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J Hosp Infect. 2005 Apr;59(4):273-9.

Surveillance of hospital water and primary prevention of nosocomial legionellosis: what is the evidence?

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Department of Clinical Microbiology, Royal College of Surgeons in Ireland, Dublin, Ireland.


Hospital-acquired Legionnaires' disease may be sporadic or may occur as part of an outbreak. As Legionella spp. are ubiquitous in many water systems, it is not surprising that hospital water may be colonized with Legionella pneumophila and other species. However, there is some controversy about the relationship between the presence of legionella in hospital water systems and nosocomial legionellosis. Primary prevention, i.e. measures to prevent legionella in a hospital or healthcare facility with no previous documented cases of nosocomial legionellosis, includes heightened awareness of hospital-acquired Legionnaires' disease with appropriate laboratory diagnostic facilities, and ensuring that the water system is well designed and maintained in accordance with national standards, e.g. the circulating hot water is maintained above 55 degrees C. Secondary prevention, i.e. preventing further cases occurring when a case has been confirmed, should include an investigation to exclude the hospital water system as a source. However, the necessity to sample hospital water routinely to detect legionella outside of outbreaks, i.e. as a component of primary prevention, is unclear. Some studies demonstrate a clear link but others do not. Differences between the patient populations studied, the methods of laboratory diagnosis of clinical cases, the analysis of hospital water and differences in the design of hospital water systems may partly explain this. Whilst further research, probably in the form of multi-centred prospective trials, is needed to confirm the relationship between environmental legionella and hospital-acquired legionellosis, including establishing the relative importance of L. pneumophila group 1 vs. non-group 1 and other Legionella spp., each hospital should consider the spectrum of patients at particular risk locally. Centres with transplant units or other patients with significant immunosuppression should, in the interim, consider routine sampling for legionella in hospital water in addition to other control measures. Therefore, infection control teams must work closely with hospital engineering and technical services departments and hospital management, as well as ensuring that physicians and others have a heightened awareness of hospital-acquired legionellosis.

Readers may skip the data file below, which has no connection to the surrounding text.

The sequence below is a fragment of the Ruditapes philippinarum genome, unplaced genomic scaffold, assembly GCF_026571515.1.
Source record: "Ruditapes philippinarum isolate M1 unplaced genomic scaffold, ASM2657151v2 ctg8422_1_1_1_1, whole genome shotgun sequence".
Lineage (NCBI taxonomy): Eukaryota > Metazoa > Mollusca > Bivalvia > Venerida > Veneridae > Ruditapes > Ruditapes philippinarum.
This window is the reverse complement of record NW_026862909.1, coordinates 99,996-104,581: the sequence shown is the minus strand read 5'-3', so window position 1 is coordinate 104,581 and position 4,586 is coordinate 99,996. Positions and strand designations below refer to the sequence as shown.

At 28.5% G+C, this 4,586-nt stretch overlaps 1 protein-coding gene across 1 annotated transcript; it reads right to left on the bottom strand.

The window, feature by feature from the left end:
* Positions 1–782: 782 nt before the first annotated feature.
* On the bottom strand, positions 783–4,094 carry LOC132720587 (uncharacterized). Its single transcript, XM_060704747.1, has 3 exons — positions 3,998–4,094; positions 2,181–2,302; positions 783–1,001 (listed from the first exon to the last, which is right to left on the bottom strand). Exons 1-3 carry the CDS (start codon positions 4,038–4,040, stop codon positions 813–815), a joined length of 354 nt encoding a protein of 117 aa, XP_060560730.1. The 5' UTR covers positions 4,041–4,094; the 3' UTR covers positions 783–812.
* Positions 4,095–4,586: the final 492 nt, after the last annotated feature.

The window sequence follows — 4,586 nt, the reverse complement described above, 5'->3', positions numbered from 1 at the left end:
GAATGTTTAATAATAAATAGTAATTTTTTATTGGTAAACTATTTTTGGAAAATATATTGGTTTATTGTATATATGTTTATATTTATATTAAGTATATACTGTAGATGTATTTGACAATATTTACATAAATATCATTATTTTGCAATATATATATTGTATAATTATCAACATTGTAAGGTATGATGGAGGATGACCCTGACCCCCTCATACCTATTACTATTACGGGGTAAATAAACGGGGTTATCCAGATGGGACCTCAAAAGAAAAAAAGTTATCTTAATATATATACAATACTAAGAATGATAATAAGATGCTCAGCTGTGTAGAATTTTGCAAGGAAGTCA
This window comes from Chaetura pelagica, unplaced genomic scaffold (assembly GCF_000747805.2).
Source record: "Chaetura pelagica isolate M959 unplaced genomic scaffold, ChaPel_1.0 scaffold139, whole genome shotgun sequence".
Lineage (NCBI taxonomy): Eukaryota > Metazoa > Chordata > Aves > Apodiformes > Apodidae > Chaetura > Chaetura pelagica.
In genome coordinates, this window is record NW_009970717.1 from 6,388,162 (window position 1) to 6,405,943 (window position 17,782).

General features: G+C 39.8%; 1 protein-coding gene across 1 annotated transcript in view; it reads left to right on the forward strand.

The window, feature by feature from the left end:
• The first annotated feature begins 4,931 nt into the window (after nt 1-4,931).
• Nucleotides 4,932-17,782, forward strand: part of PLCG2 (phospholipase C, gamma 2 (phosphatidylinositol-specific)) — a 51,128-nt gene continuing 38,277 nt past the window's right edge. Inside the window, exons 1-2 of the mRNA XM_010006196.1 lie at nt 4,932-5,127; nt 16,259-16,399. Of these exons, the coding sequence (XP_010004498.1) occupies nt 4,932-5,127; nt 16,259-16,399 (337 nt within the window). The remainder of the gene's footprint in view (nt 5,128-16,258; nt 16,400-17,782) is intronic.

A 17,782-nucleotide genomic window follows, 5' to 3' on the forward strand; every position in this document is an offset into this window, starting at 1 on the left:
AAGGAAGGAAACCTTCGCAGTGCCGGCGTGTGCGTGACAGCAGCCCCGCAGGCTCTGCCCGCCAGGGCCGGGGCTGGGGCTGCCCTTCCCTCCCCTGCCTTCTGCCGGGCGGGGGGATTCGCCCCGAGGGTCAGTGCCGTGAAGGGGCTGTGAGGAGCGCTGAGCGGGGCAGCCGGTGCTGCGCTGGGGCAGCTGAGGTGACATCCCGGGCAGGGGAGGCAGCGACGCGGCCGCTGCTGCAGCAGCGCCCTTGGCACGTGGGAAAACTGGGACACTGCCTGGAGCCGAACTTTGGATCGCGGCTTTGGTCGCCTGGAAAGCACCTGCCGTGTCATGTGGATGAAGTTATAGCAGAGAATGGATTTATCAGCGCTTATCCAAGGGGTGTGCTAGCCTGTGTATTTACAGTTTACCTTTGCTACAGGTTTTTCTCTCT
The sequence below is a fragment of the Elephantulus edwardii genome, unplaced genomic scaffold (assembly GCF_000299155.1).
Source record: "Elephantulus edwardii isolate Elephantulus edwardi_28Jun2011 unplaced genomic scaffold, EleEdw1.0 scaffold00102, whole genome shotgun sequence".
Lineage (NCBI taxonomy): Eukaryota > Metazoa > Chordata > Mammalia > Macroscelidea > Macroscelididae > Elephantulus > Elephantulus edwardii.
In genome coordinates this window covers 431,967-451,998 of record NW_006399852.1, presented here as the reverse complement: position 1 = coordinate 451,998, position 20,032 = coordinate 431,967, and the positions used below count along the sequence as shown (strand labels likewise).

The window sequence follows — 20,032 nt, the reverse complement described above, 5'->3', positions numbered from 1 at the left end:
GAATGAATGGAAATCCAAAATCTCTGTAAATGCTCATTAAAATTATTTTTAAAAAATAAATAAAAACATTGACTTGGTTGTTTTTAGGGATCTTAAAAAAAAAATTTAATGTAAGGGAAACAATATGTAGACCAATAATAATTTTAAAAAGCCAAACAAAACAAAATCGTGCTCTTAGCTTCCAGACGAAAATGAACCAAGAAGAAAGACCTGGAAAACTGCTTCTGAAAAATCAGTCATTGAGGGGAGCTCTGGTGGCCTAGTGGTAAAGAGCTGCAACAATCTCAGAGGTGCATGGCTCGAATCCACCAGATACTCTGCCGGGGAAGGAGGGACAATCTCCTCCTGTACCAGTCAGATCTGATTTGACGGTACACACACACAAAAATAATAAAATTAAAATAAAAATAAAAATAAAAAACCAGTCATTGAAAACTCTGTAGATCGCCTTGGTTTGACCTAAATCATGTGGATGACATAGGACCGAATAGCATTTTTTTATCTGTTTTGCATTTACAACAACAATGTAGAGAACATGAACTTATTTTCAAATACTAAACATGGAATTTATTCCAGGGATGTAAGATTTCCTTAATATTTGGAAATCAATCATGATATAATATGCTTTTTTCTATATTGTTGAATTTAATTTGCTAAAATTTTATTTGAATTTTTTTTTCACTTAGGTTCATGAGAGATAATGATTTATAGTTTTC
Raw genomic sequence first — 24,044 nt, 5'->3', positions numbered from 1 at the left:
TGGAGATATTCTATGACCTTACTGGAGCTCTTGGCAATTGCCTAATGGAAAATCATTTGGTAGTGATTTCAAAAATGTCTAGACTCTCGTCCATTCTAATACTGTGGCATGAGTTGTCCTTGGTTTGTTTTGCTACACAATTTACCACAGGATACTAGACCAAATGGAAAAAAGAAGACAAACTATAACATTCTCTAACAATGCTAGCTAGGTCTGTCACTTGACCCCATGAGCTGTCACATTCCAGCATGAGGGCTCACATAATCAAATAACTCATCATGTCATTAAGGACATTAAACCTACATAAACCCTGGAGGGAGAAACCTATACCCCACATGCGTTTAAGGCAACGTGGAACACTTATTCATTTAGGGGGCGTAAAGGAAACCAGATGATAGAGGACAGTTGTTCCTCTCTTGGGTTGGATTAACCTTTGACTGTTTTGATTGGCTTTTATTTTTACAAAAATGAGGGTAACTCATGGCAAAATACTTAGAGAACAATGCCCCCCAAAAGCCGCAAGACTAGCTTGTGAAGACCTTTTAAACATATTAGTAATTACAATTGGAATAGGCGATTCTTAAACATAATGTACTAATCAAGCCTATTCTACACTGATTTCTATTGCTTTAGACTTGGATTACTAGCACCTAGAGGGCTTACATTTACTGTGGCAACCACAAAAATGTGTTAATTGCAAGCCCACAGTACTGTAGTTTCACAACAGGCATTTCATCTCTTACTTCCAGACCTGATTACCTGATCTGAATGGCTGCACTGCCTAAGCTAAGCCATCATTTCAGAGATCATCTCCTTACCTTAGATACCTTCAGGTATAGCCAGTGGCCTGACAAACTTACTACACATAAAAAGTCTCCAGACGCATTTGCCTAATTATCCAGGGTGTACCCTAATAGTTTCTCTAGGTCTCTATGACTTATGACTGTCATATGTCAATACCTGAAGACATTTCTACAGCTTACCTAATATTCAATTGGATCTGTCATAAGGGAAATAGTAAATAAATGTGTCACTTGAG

[Indexed for MEDLINE]

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